in Habsburg territory, in Sremski Karlovci. The eight-year Greek War of Independence (1821–29)
against Ottoman rule led to an independent Greek state, although with major political
influence of the great powers. The Belgian Revolution (1830–31) led to the recognition
of independence from the Netherlands in 1839. Over the next two decades nationalism developed
a more powerful voice, spurred by nationalist writers championing the cause of self-determination.
The Poles attempted twice to overthrow Russian rule in 1831 and 1846. In 1848, revolutions
broke out across Europe, sparked by severe famine and economic crisis and mounting popular
demand for political change. In Italy, Giuseppe Mazzini used the opportunity to encourage
a war mission: “A people destined to achieve great things for the welfare of humanity must
one day or other be constituted a nation”. In Hungary, Lajos Kossuth led a national revolt
against Austrian rule; in Transylvania, Avram Iancu led successful revolts in 1846. The
1848 crisis had given nationalism its first full public airing, and in the thirty years
that followed no fewer than seven new national states were created in Europe. This was partly
the result of the recognition by conservative forces that the old order could not continue
in its existing form. Conservative reformers such as Cavour and Bismarck made common cause
with liberal political modernizers to create a consensus for the creation of conservative
nation-states in Italy and Germany. In the Habsburg Monarchy a compromise was reached
with Hungarian nationalists in 1867 granting them virtual independence. Native history
and culture were rediscovered and appropriated for the national struggle. Following a conflict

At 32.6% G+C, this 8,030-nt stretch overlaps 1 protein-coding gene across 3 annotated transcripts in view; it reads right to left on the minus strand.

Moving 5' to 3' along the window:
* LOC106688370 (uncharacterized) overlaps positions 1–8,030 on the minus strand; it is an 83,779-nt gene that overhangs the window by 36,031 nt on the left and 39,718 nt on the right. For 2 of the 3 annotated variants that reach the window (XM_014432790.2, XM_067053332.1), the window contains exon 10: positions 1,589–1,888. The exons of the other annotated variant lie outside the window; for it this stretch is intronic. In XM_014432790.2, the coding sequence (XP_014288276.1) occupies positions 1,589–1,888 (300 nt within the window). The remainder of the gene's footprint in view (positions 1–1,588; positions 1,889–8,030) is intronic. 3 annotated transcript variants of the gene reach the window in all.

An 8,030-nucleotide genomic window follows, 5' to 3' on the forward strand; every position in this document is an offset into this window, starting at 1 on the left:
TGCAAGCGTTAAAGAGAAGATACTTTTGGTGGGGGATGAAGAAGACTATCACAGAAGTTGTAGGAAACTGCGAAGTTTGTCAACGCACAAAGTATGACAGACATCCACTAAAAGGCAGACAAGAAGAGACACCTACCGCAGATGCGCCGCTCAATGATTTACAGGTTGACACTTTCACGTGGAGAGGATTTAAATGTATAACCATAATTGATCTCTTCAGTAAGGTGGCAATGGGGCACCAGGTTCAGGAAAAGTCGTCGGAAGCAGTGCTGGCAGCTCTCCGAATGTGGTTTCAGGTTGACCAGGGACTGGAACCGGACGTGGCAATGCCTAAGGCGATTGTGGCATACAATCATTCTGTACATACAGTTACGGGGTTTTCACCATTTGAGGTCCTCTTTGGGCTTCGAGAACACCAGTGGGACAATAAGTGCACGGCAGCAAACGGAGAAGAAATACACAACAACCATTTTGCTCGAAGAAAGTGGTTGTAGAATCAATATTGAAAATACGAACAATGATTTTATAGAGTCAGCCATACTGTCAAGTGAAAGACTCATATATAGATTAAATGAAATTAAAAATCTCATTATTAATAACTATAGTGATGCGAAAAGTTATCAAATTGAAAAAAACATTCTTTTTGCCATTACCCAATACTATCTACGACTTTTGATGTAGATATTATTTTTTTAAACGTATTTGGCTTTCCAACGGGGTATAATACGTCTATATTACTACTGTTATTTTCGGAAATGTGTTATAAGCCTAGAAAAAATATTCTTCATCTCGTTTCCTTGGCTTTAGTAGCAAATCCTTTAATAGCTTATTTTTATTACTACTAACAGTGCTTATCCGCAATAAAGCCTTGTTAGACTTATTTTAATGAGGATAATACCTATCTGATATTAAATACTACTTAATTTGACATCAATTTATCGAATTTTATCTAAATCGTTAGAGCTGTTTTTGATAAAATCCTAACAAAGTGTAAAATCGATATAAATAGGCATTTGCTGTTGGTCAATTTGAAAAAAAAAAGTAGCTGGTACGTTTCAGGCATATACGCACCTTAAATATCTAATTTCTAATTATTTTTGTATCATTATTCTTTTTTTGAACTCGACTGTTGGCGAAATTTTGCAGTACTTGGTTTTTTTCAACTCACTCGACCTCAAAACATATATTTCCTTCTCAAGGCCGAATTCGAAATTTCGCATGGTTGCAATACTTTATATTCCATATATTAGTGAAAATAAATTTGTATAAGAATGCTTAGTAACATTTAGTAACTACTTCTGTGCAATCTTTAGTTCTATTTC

between Russia and Turkey, the Great Powers met at Berlin in 1878 and granted independence
to Romania, Serbia and Montenegro and a limited autonomy to Bulgaria.==Nationalism’s growth and export==The invention of a symbolic national identity
became the concern of racial, ethnic or linguistic groups throughout Europe as they struggled
to come to terms with the rise of mass politics, the decline of the traditional social elites,
popular discrimination and xenophobia. Within the Habsburg empire the different peoples
developed a more mass-based, violent and exclusive form of nationalism. This developed even among
the Germans and Magyars, who actually benefited from the power-structure of the empire. On
the European periphery, especially in Ireland and Norway, campaigns for national independence
became more strident. In 1905, Norway won independence from Sweden, but attempts to
grant Ireland the kind of autonomy enjoyed by Hungary foundered on the national divisions
on the island between the Catholic and Protestant populations. The Polish attempts to win independence
from Russia had previously proved to be unsuccessful, with Poland being the only country in Europe
whose autonomy was gradually limited rather than expanded throughout the 19th century,
as a punishment for the failed uprisings; in 1831 Poland lost its status as a formally
independent state and was merged into Russia as a real union country and in 1867 she became
nothing more than just another Russian province. Faced with internal and external resistance
to assimilation, as well as increased xenophobic anti-Semitism, radical demands began to develop
among the stateless Jewish population of eastern and central Europe for their own national
home and refuge. In 1897, inspired by the Hungarian-born Jewish nationalist Theodor
Herzl, the First Zionist Congress was held in Basle, and declared their national ‘home’
should be in Palestine. By the end of the period, the ideals of European nationalism
had been exported worldwide and were now beginning to develop, and both compete and threaten
the empires ruled by colonial European nation-states.==
Revolutionary organizations==Serb revolutionary organizations
Greek revolutionary organizations Albanian revolutionary organizations
Internal Macedonian Revolutionary Organization==References====See also==Communitarianism
Cultural identity Expansionism
Identity politics Intercultural competence
Irish nationalism National flag
National liberation movements National personification
National romanticism Society of the United Irishmen